Judge raps 'unreasonable' CRA in TFSA overcontribution case, but taxpayer not off the hook just yet
It’s happened again. Yet another taxpayer has been hit with harsh penalty tax for inadvertently overcontributing to his TFSA. And the Canada Revenue Agency isn’t being very nice about forgiving the matter.
Before turning to the facts and circumstances of this most recent case, let’s review the general rule regarding overcontributions. If you overcontribute to your TFSA (or RRSP, for that matter), you will face a penalty tax of one per cent per month for each month the overcontribution remains in the plan. Fortunately, the Income Tax Act gives the CRA the ability to waive the penalty tax if you can demonstrate that the overcontribution occurred because of a reasonable error.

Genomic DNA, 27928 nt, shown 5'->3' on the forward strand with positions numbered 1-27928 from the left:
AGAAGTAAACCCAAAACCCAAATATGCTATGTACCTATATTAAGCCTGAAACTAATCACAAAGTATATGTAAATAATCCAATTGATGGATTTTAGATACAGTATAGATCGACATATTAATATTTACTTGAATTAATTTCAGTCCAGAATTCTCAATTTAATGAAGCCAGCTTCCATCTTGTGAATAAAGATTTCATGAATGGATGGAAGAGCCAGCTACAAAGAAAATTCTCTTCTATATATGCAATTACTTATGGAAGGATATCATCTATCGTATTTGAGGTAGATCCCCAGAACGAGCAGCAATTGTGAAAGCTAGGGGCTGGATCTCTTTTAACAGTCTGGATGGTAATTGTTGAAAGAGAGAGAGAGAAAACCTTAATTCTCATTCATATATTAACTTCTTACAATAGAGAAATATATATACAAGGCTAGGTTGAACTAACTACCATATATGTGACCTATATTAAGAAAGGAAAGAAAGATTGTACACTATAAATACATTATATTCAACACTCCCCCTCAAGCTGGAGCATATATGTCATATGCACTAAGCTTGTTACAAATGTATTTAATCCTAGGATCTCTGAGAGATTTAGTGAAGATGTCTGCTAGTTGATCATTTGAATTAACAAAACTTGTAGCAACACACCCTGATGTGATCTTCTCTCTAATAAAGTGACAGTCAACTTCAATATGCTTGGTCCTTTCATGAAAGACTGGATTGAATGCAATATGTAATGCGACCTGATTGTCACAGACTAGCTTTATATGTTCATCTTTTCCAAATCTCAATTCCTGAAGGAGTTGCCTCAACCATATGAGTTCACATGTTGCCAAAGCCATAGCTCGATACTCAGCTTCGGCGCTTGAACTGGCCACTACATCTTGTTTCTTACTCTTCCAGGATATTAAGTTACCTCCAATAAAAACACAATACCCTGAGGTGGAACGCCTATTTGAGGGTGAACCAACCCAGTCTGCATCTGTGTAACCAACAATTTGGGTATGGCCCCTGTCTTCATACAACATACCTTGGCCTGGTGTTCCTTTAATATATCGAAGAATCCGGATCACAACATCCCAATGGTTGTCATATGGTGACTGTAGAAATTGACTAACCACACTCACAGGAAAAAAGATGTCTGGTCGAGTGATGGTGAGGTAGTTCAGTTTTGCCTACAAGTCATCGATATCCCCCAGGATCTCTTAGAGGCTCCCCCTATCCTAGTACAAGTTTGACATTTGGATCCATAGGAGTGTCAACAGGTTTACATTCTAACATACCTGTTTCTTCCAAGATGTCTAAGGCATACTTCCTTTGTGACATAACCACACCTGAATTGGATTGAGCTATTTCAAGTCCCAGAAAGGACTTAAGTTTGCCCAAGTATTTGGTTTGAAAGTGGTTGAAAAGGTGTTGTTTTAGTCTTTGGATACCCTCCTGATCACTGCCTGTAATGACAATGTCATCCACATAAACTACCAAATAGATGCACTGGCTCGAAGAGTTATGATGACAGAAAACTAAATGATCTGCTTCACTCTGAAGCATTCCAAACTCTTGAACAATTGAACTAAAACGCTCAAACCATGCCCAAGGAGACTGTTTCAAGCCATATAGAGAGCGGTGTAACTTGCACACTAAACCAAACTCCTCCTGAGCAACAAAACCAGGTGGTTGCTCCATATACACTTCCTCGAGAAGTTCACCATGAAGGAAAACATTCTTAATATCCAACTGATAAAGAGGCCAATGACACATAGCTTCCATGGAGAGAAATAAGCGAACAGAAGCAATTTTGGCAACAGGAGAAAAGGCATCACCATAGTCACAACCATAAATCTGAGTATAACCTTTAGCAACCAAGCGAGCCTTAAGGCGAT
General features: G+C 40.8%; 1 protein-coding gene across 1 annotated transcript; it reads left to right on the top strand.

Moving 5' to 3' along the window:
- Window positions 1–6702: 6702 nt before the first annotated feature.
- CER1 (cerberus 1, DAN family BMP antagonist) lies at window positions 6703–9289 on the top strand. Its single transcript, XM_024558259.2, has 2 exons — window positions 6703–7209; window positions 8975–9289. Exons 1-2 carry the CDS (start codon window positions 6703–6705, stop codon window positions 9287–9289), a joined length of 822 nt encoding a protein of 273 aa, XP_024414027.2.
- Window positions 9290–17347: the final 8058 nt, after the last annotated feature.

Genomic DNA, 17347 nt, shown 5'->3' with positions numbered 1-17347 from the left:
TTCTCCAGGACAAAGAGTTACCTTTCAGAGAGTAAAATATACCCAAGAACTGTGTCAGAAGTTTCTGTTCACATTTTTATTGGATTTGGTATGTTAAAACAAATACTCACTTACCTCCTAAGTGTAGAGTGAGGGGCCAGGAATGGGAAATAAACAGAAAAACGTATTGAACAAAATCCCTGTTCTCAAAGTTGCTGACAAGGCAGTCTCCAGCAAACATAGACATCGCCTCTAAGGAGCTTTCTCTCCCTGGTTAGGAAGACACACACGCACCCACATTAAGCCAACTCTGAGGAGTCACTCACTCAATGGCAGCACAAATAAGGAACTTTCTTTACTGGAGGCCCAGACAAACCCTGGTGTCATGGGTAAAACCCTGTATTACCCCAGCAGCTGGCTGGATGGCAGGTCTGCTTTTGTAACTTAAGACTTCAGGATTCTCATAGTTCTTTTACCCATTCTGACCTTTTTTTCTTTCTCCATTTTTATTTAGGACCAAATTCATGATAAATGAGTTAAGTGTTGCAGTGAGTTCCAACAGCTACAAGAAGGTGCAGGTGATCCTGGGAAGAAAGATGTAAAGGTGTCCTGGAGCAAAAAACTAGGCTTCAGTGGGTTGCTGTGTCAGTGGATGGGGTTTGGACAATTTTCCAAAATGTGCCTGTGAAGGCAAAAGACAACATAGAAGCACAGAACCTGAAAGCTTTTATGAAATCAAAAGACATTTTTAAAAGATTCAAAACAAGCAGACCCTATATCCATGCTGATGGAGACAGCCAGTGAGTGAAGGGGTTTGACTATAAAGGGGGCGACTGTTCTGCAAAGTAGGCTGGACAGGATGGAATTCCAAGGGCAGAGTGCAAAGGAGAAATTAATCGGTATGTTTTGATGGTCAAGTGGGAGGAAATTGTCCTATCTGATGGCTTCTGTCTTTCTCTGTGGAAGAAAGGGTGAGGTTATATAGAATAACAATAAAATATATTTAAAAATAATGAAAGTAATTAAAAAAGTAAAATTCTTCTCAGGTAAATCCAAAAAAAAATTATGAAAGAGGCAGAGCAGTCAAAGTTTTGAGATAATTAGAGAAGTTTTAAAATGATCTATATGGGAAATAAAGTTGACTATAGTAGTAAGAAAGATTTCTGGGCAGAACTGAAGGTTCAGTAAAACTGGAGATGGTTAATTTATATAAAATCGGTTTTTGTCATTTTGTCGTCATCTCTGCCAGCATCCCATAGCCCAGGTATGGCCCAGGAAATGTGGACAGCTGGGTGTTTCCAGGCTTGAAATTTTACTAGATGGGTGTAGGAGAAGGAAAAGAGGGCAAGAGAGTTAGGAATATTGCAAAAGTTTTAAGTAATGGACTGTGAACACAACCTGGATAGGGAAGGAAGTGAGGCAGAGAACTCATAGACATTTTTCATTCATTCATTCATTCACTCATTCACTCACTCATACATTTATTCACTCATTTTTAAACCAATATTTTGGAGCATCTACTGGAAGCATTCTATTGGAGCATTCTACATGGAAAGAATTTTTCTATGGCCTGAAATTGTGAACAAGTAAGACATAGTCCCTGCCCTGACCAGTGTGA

To request a waiver of the penalty tax, an affected taxpayer needs to forward a detailed written request to the TFSA Processing Unit in Sudbury or Winnipeg with all relevant information, explaining “why it would be fair to cancel or waive all or part of the tax.” But just because you ask for relief, doesn’t mean the CRA has to grant it. And if they refuse to grant it, you can take your case to Federal Court, asking a judge to review whether the CRA’s decision to deny relief was reasonable.